Bring on the Cringe Factor
Scuba Exceptional: Become the Best Diver You Can Be
By Simon Pridmore
Appeared in DIVER January 2019
THE TROUBLE WITH READING Simon Pridmore books is that they’re likely to give you uncomfortable moments every now and then, as you recognise your own diving behaviour in the case studies he likes to use to make his telling points. Or is it just me?
I get these “Oh no, I’m always doing that” cringe moments all too often. But then, these books are intended to make us think long and hard about how we behave under water, to strip away any tendency to over-confidence and to make us all-round better divers.
It was reading Scuba Confidential, written for exactly that purpose five years ago, that prompted me to ask the author to write a regular column on technique for DIVER. How glad I am that he agreed, because I reckon his take on the way we dive is among the most thoughtful and incisive around.
It’s also based on a deep background of varied experience that would be hard to challenge.
This new book is intended as a companion-piece to Scuba Confidential, even though there are now five books in the Scuba sequence (the others are aimed at beginners, pros and those concerned with the physiological effects of diving).
Like Confidential, the aim of Scuba Exceptional is to encourage us to refine our approach to diving, however experienced we might be, and at its core is the belief that complacency is the biggest enemy to diving safety.
A fair amount of the content has already been previewed in DIVER and fed into the book, so might feel familiar to readers, but the majority of it is new. There is also more emphasis than before on areas for improvement in the highly experienced, including technical and rebreather divers, along the lines Pridmore recently suggested in DIVER as being the equivalent of advanced-motorist training.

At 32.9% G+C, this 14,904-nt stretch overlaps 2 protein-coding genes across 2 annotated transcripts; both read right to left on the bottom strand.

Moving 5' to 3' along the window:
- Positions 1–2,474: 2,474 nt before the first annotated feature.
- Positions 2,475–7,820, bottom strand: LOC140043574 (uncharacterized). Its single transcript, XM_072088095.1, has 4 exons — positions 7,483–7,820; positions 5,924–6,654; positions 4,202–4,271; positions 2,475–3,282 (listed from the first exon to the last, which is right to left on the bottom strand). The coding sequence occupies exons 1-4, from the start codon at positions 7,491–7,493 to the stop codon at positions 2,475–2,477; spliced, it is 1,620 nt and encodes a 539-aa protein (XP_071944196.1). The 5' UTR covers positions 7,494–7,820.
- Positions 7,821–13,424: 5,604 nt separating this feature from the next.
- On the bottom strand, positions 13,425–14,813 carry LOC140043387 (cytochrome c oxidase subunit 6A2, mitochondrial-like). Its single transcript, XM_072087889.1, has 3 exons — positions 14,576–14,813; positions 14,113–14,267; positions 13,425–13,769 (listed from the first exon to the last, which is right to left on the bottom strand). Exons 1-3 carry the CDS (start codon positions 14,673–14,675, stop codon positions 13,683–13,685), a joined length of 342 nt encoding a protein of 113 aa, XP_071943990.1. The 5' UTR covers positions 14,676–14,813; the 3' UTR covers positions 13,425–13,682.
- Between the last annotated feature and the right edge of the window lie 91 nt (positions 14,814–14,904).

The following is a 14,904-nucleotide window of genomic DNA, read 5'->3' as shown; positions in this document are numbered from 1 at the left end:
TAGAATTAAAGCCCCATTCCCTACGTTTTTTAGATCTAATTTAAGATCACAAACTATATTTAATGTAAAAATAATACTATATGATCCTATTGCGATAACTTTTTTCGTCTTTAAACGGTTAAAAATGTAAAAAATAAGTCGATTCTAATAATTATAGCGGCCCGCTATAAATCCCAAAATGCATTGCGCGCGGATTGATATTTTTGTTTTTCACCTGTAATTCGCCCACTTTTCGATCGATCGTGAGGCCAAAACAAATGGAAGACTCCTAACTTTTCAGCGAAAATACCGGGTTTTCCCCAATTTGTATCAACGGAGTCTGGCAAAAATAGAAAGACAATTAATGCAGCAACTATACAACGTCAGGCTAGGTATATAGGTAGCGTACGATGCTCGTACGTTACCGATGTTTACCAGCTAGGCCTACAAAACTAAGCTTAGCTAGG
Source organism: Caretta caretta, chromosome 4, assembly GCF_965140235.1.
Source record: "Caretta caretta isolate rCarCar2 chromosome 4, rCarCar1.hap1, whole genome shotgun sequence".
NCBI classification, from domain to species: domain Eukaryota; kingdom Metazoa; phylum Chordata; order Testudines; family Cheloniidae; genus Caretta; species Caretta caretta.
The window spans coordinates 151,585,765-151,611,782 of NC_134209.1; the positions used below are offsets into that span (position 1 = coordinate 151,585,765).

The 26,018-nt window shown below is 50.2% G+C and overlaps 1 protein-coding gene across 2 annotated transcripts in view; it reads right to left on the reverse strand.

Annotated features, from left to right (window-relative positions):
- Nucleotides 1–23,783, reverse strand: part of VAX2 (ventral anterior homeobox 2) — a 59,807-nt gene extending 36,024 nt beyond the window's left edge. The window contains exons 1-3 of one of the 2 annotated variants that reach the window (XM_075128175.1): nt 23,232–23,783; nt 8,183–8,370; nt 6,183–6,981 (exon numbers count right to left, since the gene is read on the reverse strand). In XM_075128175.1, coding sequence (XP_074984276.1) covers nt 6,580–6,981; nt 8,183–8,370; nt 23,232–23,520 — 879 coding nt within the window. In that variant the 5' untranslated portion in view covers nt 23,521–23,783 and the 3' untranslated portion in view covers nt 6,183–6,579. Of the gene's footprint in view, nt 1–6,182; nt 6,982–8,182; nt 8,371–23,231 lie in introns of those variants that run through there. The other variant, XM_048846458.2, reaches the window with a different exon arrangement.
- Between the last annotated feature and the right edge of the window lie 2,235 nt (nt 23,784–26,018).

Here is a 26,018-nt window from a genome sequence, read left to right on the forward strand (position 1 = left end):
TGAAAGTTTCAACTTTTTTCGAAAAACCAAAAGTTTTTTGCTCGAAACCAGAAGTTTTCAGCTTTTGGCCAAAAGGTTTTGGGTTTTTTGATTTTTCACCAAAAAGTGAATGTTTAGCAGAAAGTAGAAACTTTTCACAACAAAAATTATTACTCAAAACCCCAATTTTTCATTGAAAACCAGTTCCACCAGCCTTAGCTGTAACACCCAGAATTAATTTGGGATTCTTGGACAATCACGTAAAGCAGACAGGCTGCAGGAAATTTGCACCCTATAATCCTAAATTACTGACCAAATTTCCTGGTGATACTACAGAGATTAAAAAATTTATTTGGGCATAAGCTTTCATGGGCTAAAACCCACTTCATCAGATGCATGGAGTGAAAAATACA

I don’t know how many of his case-studies are based on real experiences and how many are fictional or a bit of both, but it hardly matters – your heart always sinks as you follow the hapless divers into inevitable difficulties, and wonder how they will be resolved.
These tales are followed by an analysis of what went wrong and why, and how the situation might have been avoided.
This, of course, makes the book immensely readable. We will already have drawn our own conclusions from the unfolding incidents and are looking for these to be vindicated, so turning the pages keeps on scratching an itch. And without playing God, the author takes a lateral view and draws constructive conclusions.
Areas covered are many and wide-ranging but I found the final chapters on rebreathers, present and future, especially thought-provoking.
Others include getting lost at sea, failure points, equipment servicing, reverse dive profiles, harness-and-wing systems, flying after diving, nitrogen narcosis, in-water recompression – I could go on but that gives a flavour of the topics, with a lot of new thinking that we might have missed neatly summed up. There are also repeated warnings about rip-off operators and how to spot them.
I found myself dissatisfied only when reading the chapter on corals – nothing wrong with it as a marine-biology standalone piece, and I can see that it’s included so that environmental awareness isn’t left out, but to me it felt out of place and filler-ish in this book. Otherwise, there’s a wealth of food for thought to be found here – essential reading.
I read the Kindle version, but it is also available in paperback.
Softback, 305pp, 13x20cm, £11.79
Review by Steve Weinman